Within Hong Sang-soo’s filmography, his latest film Right Now, Wrong Then is nothing new. In their structural and situational similarities (as well as cast), Hong’s films pose a challenge to the critic; one runs the risk of repeating oneself. What follows below has surely been expressed by countless others in their own engagements with Hong’s work. In this sense, Hong’s films and film criticism on them strikingly mirror each other in their variability of sameness. So why do his films remain, one after another for the most part, compelling to watch? What is the secret of the attraction to Hong’s films? By extension, we can also ask, ‘What is the secret of the attraction between characters in Hong’s films?’ For anyone well-versed with Hong’s work and cinematic/narrative concerns, these two questions and how to work through them are undeniably related to each other. They also pose a roundabout way to talking about Right Now, Wrong Then.
Hong’s films feature (often male) characters who find themselves (past or present) enamoured with or in pursuit of someone whom they glimpse from afar and/or (re)encounter, and over or towards whom they inevitably behave in rather, well, awkward and even asinine ways. But ‘asinine’ is really not the appropriate word, is it? On the surface, ‘asinine’ may come to mind, especially with regards to the myriad film director characters that populate the world of Hong’s films and oftentimes end up ingesting so much soju in the presence of the women they know and/or meet. In truth, however, the word is ‘vulnerable.’ Time and again, Hong’s insular worlds present men and women drawing each other out, be it ingenuously or by design, in words and gestures. In the process, both the desire to connect and attempt to communicate with someone are laid bare so nakedly that it is hard to look away and not see in these characters aspects of oneself (past or present).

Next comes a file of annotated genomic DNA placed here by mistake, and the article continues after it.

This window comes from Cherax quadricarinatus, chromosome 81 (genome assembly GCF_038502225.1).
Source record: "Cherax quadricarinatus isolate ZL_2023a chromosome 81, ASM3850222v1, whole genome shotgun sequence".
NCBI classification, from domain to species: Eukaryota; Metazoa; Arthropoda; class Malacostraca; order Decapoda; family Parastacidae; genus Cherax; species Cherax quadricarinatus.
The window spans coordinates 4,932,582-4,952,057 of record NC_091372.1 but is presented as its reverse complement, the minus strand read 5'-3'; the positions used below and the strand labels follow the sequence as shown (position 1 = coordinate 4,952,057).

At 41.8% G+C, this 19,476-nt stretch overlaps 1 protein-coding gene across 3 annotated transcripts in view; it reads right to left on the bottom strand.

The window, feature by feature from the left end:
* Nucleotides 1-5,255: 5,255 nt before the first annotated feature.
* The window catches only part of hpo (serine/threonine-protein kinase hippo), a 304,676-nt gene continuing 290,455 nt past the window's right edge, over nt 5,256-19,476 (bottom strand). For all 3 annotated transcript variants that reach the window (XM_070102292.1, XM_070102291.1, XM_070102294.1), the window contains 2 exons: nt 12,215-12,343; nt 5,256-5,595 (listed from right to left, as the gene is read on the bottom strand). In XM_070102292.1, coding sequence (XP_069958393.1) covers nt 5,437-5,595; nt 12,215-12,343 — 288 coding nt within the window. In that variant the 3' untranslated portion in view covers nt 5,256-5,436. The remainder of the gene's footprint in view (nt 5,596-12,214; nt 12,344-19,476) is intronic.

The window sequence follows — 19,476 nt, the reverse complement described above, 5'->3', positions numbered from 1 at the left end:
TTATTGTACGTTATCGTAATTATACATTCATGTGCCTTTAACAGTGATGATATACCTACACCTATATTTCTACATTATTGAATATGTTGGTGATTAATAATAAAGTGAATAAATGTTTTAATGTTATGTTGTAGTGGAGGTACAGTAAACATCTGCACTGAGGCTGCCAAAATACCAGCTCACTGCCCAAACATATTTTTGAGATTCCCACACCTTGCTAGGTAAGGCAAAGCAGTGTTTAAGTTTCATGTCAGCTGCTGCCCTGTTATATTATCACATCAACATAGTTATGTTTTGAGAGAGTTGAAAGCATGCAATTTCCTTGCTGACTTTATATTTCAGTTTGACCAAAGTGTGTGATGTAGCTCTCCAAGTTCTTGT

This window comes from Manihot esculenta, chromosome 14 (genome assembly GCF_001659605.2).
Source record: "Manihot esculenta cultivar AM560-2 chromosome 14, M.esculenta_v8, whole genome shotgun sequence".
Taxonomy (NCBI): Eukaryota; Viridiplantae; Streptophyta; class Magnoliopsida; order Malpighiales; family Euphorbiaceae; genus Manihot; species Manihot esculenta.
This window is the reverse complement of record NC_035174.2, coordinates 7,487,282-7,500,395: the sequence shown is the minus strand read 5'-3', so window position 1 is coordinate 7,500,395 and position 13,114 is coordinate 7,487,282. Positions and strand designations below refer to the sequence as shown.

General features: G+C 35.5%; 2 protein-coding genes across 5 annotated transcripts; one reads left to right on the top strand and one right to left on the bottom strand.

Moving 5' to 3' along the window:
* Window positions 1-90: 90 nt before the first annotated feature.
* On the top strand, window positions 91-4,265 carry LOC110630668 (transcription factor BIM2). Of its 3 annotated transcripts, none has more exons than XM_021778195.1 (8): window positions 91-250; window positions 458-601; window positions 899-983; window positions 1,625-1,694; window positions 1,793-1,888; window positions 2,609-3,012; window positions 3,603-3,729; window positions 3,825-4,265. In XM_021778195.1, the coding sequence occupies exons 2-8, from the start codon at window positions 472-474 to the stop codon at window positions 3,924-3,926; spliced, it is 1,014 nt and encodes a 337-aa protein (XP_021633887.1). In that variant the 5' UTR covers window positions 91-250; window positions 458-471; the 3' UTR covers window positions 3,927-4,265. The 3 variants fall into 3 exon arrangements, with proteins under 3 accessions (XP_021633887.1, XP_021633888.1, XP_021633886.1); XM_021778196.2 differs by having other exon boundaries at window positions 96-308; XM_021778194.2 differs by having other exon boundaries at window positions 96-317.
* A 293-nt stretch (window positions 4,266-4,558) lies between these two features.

Coupled with Hong’s signature long takes and zoom-ins/-outs, such scenes of vulnerable, awkward exchanges about themselves and longing (which is not exactly always sexual) across all of his films are intriguing on several levels all at once: as anthropological observation of urban populations generally and artistic/film communities and cultures more specifically; as clinical direction on Hong’s part, with his restrained cinematic vernacular that includes the voiceover, zoom shots, and tilting honed sharply with each subsequent film; and as precise performance from his cast, in terms of timing, gesture, and chemistry with one another. Such scenes constitute world of his films and captivate all the more because of their ordinariness, nay, drabness, in setting and circumstance: a chance encounter, a set appointment, or somewhere in between; at a restaurant, bar, cafe, on the sidewalk, or in front of the entrance to a place. In such public, unassuming spaces, these scenes (however brief they may be) carve out a degree of intimacy between the characters that help build both the reality and insularity of their worlds. One of the most poetic and humourous qualities in Hong’s films is the deep contrast between public spaces and private worlds, most succinctly demonstrated in Q&A scenes in his films, such as Oki’s Movie (2010) and Right Now, Wrong Then. Integral to these insular worlds of men and women are the city and the season in which they are set, which impact the spatial circumstances of encounters and the characters’ psychological moods. Yet part and parcel of the intriguing pull of scenes in Hong’s films is the way he and his cast bring together these elements to produce a feeling of improvisation. This feeling of improvisation, of communication and life unfolding, born from a highly controlled scenario and performance, is perhaps the secret of the attraction to Hong’s films. This same improvisatory nature arguably applies to the attraction between characters in the films; Hong’s preoccupations of new/rekindled ties, doubling, and repetition are often the result of happenstance and characters forgoing a set agenda in favour of giving themselves over to curiosity.